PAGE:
Communion Meditation

Communion Meditation: A Table for the Humble

This meal is a humbling meal for the people of God. It strikes at the very root of human pride. After all, God does not give us crumbs, but the very best of his children.

In this memorial, we are reminded of the sacrifice of our Lord for us, and God is reminded of His promises to us through His Son; the promise to nurture us every time we meet as a body of worshippers.

The Table humbles sinners. The Table instructs the humble by gracing them through this means. Jesus Christ, the Only Son of God, died and rose again for our justification that we should be seated at this table together with other justified saints, humbled by the cross, and exalted by the resurrection.

Communion Meditation: Exuberant Joy

Feasting is for Joy,” Solomon says. The message is then that this holy feast, the greatest of all Christian feasts, is a feast where joy ought to be prominent. This is what we are called to do. For those of you who are visiting, you are going to see and hear us enjoy each other’s company and greet each other, and this should be a testimony to you that God delights in the joy of his children. Those who are forgiven are forgiven to rejoice in that forgiveness. What we do together in this meal is marked by an exuberant joy; a joy given by Our Host, Jesus Christ.

Exhortation: The Meal of Friends

Friendship with God means a place at his table. A good friend shares his best. But not only does a friend share the best of his food, but also his company is pleasing to all. He speaks with his friends. He smiles and cherishes their presence. At this table, we are renewing covenant with one another and with our Covenant host, the Lord Jesus Christ. We are stating to the world that friendship with the Son of God entails responsibilities, but also an abundant joy. We are declaring to one another that this body is grounded in love, and in sharing this meal together we are renewing that communal love once more. So, come and taste of the friendship of our Lord.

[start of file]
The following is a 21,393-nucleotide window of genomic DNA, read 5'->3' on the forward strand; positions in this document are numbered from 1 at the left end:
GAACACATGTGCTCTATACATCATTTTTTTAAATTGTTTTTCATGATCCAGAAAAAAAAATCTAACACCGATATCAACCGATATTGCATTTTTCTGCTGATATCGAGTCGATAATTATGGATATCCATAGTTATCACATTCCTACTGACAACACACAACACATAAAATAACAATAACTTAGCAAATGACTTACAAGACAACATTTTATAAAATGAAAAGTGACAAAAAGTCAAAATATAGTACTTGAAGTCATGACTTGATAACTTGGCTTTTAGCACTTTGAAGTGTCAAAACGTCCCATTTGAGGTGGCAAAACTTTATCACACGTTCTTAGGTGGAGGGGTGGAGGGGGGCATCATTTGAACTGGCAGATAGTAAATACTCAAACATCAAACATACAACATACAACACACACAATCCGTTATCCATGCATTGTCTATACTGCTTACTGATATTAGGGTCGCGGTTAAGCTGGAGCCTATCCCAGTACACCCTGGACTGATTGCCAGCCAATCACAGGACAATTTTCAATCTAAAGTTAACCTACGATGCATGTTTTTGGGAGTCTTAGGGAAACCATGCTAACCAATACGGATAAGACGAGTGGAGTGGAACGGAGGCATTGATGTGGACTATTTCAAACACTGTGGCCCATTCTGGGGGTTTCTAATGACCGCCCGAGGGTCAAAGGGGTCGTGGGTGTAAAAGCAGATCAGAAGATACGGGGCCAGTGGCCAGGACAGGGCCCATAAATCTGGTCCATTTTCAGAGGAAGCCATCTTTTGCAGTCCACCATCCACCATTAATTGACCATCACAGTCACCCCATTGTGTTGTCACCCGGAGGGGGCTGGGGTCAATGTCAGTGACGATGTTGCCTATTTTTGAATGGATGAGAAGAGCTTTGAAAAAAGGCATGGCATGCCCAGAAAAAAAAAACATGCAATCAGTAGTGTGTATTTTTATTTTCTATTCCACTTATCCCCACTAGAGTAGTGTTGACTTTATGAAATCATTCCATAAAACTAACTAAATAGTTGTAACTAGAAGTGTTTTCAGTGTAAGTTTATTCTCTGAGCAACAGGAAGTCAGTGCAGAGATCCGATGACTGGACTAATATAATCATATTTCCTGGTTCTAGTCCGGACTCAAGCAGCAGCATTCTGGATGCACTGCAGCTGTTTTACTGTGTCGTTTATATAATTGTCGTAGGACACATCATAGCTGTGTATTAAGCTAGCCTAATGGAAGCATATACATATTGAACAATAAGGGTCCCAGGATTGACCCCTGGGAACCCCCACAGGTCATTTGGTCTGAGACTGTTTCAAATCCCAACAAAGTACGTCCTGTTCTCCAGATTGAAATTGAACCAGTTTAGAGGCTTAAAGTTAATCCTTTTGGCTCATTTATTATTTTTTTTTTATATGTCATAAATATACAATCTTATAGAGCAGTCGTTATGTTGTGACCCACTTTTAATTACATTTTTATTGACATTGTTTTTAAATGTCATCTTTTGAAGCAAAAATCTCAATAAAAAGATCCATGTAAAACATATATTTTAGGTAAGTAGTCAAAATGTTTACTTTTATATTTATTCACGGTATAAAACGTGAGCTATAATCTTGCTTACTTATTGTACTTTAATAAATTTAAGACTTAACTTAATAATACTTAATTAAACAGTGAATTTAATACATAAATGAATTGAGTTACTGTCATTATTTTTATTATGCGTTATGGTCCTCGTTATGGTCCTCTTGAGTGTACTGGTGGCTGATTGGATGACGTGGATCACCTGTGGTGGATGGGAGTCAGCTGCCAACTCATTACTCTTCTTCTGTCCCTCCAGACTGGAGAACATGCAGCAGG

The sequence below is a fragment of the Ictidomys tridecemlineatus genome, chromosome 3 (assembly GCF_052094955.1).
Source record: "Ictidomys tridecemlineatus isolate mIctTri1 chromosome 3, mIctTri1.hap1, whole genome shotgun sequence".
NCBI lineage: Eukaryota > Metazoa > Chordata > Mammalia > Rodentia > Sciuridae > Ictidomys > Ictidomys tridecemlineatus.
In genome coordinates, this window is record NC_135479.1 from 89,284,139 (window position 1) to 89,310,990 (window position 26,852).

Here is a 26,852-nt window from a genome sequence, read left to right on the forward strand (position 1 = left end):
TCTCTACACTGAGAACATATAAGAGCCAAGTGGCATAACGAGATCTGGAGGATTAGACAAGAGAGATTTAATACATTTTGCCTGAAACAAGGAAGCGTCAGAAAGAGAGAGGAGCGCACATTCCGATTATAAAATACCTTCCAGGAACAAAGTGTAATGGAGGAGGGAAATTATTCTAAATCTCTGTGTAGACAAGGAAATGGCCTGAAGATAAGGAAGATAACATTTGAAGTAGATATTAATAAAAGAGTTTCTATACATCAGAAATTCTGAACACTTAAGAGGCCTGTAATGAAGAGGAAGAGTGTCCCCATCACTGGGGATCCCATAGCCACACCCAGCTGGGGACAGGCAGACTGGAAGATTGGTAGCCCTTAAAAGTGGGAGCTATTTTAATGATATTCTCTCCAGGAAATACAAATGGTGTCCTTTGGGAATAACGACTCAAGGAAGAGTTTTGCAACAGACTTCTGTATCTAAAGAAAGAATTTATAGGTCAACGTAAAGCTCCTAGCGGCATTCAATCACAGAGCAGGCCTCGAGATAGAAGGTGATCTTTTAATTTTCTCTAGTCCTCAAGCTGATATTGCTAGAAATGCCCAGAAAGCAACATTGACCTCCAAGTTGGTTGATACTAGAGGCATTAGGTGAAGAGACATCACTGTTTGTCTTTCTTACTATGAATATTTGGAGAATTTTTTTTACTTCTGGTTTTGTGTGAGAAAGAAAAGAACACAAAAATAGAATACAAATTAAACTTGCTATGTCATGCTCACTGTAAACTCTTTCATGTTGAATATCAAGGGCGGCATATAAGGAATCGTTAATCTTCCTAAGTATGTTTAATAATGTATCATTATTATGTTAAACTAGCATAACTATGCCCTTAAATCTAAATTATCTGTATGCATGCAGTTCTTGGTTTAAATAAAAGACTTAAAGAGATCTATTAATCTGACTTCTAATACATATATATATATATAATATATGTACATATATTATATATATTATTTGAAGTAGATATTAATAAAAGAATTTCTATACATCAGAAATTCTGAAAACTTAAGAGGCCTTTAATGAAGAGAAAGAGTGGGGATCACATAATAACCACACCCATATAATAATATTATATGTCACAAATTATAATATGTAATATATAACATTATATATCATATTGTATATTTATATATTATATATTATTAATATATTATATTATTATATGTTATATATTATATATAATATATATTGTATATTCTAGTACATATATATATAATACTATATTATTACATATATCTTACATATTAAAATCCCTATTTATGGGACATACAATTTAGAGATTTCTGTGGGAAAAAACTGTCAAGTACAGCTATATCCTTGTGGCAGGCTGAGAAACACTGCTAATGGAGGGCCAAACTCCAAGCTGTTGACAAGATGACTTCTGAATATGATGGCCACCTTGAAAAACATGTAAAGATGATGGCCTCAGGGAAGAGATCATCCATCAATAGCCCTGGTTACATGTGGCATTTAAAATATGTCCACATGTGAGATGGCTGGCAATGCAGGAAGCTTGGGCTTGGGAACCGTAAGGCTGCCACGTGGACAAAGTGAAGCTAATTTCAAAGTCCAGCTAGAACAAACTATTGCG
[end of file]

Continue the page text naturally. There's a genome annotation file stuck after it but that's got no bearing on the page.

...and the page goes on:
Exhortation: Blessed are the Hungry

Human history begins in hunger, and hunger—whether for bread or for land or for glory or for God—motivates much of human history. Hunger is a sign of our radical dependence. This is why Jesus says: “Blessed are you who hunger now, for you will be satisfied.” What are we hungry for? The Bible calls us to hunger after righteousness, after the One who is Righteous. Jesus calls us today, for He knows and we must know that we are dependent on the food He gives us at His table.[1]


[1] See Leithart, Blessed are the Hungry, 147

Communion Meditation: Being Changed

In Perelandra, C.S. Lewis’s protagonist says of his friend Ransom, who has recently returned from another planet, “A Man who has been in another world does not come back unchanged.” If we think of the glory of heaven where Christ is presently at the right of the Father and if we acknowledge that we are a people who have been transferred from the kingdom of darkness to the kingdom of light, we will be changed. We were in one world, and now we are a part of a new world. If we come this realization, we will “no longer fill our stomachs with stale leftovers and scraps fallen to a dirty kitchen floor. We will smell the banquet being prepared for us. We won’t spoil our appetites with food from the table of fools. We know what our mouths are watering for.”[1] We know today that God gives us more that we can ask or think, and we are being changed more and more as we feast with this abundant God in the kingdom of light.